Cindy Proulx hedges a little. She might have seen a UFO, once. She is sure, though, that they’re up there.
Proulx says she grew up in a haunted house. She’s open to about anything.
“I just know there’s something else out there besides the tangible," she said. "I’ve seen it."
Chris Gardner has, too. The friends will present UFO talks at the annual Psychic/Paranormal Faire in Fort Knox on July 23 and 24.
“The EBEs have been here for a very long time,” said Proulx, of Brewer.
“Extraterrestrial biological entities,” she said. “I also prefer ETs to aliens — aliens makes them sound like they’re undocumented workers.”
The amateur ufologists are used to two questions from their audience. The first is always, “Have you ever seen one?”
She’s a maybe; he’s a yes.
And, “Will you think I’m crazy if I tell you I have?”
Definitely not, Proulx says.
Gardner, of Bangor, has kept about 30 years' worth of sighting files. He’s at work on a book.
“There’s quite a big history of UFO sightings and activity in Maine,” Gardner said. He points to unexplained Maine cases in the U.S. Air Force’s old Project Blue Book files, which explored alleged activity.
“One was up at Loring Air Force Base back in the ’70s when lights were seen around the nuclear storage facility," he said. "They scrambled planes and helicopters and chased the thing off up into Canada and it would come back. It happened two nights in a row.”
His sighting happened when he was a kid, during an end-of-season Little League camping trip at Pushaw Pond in Old Town in the 1970s.
“We were out on the beach after dark with a campfire,” Gardner said. “All of a sudden someone noticed a light cross Pushaw Pond over the trees ... moving around slowly like it was looking for something.
“We watched it for quite a while, then the thing disappeared out of sight,” he said. The next day, “it came on the radio, reports of people seeing a UFO.”
Proulx’s interest began in the library when the alien staring off the cover of Whitley Stieber’s “Communion” caught her eye. She has traveled to Nevada's Area 51 twice and has a friend who gave up his urchin-diving career after a run-in in Penobscot Bay with an unidentified submerged object. Every year, Proulx asks him to join the gathering at Fort Knox.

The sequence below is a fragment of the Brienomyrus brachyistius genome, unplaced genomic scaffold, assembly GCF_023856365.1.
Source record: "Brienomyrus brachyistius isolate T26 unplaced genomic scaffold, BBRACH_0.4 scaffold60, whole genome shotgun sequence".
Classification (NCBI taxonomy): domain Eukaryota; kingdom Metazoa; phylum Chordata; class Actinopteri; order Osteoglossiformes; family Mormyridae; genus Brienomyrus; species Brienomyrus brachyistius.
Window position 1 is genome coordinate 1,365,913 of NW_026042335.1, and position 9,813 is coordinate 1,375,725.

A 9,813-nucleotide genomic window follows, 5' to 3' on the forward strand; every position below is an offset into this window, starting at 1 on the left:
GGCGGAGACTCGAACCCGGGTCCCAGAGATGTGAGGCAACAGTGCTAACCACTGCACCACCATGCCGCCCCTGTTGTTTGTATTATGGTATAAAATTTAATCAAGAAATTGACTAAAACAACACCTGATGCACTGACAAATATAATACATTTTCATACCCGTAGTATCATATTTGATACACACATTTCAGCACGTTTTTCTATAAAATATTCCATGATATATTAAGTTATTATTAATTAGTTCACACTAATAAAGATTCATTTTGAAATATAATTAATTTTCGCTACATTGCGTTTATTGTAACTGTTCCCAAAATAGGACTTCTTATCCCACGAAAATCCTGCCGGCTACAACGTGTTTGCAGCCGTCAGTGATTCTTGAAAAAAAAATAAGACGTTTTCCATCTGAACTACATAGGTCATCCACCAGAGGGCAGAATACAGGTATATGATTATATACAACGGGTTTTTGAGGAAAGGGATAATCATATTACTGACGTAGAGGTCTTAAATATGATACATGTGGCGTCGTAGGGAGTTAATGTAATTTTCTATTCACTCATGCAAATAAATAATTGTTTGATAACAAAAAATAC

“He’s very, very shy and he’s afraid of what people are going to think of him,” she said. “This guy has seen more than you could possibly imagine.”
On a dive one day, he claims a large craft emitting a strange, low noise passed next to him.
“He has never dived since then, because that scared him so much,” she said. “It was huge; it just darkened the whole water he was in.”
Proulx and Gardner lead a paranormal interest group at Fire Sign, a metaphysical shop in Orono, from 4 to 6 p.m. on the third Sunday of every month. It’s free, open to the public, and open to whatever people want to talk about and whatever experiences they want to share, Gardner said.
“There’s no doubt there’s life on other planets, and it may even be coming here, but I think these craft things are more interdimensional,” he said. “I look at it as these worlds right alongside our own, just on another wavelength.”
Gardner likens it to a very tall building with an elevator. Earth is on one floor. Someone else — something else — is on the others.
Weird, Wicked Weird is a monthly feature on the strange, unexplained and intriguing in Maine. Send photos, ideas and campfire tales to email@example.com.